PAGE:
Figure 1. A phase Ⅰ study of the safety, pharmacokinetic and pharmacodynamic properties of APG-1387 in patients with chronic hepatitis B. ULN upper limits of normal, ALT alanine aminotransferase.
Until now, how to achieve functional cure in CHB patients remains a great challenge in scientific and clinical research (Block et al. 2018). With a unique apoptosis and immunoregulation mechanism, APG-1387 has the potential to clear HBV infection in patients and sheds light on HBV cure research. However, we must pay great attention to this therapeutic strategy designed to boost host immunity and induce hepatocyte apoptosis, as it carries the inherent risk of inducing liver damage or other side effects. In the future, further exploration of the immunopathogenesis of CHB will be helpful to propose new strategies for curing hepatitis B.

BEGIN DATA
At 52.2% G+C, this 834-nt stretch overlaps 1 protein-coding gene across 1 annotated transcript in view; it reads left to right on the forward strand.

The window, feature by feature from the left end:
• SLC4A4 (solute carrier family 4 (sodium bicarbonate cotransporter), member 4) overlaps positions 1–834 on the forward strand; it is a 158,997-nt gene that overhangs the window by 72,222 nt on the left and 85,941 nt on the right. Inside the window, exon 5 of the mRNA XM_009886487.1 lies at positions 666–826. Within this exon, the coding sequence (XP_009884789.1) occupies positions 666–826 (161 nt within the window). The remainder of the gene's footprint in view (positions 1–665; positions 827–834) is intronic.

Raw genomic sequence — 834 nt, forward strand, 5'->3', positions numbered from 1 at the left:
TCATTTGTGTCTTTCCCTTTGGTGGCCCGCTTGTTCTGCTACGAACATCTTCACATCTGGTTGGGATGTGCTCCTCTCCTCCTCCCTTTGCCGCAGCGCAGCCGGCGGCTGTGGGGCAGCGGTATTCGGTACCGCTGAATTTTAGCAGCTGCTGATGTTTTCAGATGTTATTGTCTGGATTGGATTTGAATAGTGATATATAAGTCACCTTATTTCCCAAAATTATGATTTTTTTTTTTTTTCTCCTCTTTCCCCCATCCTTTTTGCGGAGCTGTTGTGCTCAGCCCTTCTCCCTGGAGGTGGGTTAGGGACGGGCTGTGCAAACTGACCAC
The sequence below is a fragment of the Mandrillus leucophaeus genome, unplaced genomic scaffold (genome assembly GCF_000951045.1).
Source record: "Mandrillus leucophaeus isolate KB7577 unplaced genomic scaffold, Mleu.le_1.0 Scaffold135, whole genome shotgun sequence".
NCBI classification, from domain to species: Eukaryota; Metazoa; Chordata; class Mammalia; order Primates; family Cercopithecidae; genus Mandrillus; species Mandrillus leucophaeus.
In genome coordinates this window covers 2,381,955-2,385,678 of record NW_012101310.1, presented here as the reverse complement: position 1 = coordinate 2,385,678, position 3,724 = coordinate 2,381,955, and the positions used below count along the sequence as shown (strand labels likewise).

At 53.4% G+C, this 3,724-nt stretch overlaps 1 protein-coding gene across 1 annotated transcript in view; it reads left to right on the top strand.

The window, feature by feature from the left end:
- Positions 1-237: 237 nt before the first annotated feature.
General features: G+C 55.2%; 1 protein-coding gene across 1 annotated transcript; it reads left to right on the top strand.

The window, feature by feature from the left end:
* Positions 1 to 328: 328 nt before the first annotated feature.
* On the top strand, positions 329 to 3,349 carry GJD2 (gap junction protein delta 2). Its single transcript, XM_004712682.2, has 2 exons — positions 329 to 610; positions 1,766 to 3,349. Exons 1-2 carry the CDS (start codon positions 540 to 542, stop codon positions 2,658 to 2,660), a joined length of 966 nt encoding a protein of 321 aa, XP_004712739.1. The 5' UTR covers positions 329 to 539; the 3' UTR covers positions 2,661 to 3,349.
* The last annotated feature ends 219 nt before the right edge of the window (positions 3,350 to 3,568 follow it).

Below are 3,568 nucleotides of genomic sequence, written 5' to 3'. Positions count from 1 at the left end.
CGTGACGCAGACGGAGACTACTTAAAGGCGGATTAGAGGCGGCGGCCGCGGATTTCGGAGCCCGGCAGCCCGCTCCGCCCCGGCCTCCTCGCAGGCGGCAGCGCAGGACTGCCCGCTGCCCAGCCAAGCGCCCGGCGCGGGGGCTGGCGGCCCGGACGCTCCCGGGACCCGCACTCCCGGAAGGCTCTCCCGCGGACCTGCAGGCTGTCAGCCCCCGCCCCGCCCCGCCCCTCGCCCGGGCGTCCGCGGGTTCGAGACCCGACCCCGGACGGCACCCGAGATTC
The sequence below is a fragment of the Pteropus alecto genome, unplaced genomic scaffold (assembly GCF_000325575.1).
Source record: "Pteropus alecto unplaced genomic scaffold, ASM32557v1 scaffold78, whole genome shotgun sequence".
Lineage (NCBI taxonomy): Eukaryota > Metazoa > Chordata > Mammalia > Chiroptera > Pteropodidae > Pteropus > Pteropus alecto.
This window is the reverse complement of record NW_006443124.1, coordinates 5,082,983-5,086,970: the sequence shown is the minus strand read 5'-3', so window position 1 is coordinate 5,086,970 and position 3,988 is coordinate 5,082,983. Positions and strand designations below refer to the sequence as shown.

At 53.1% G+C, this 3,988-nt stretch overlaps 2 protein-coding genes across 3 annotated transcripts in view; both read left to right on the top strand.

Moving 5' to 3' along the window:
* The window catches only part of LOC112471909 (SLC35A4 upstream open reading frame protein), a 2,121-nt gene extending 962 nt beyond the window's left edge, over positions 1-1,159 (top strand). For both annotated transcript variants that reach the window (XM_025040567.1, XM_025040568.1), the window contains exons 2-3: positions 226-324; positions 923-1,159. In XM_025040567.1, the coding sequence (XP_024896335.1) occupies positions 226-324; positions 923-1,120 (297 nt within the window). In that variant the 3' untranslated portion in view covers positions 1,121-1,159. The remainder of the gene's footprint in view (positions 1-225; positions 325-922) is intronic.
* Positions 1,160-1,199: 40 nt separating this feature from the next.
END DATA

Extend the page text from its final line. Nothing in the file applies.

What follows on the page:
Targeting cIAPs, a New Option for Functional Cure of Chronic Hepatitis B Infection?
- Received Date: 09 August 2018
- Accepted Date: 30 September 2018
- Published Date: 29 October 2018
Abstract: Hepatitis B virus (HBV) infection remains a great public health problem worldwide. Here, we discuss the rationality and possibility of cellular inhibitor of apoptosis proteins (cIAPs) as a therapeutic target for HBV functional cure, and introduce the ongoing Phase I clinical study of cIAPs antagonists APG-1387 for chronic hepatitis B treatment.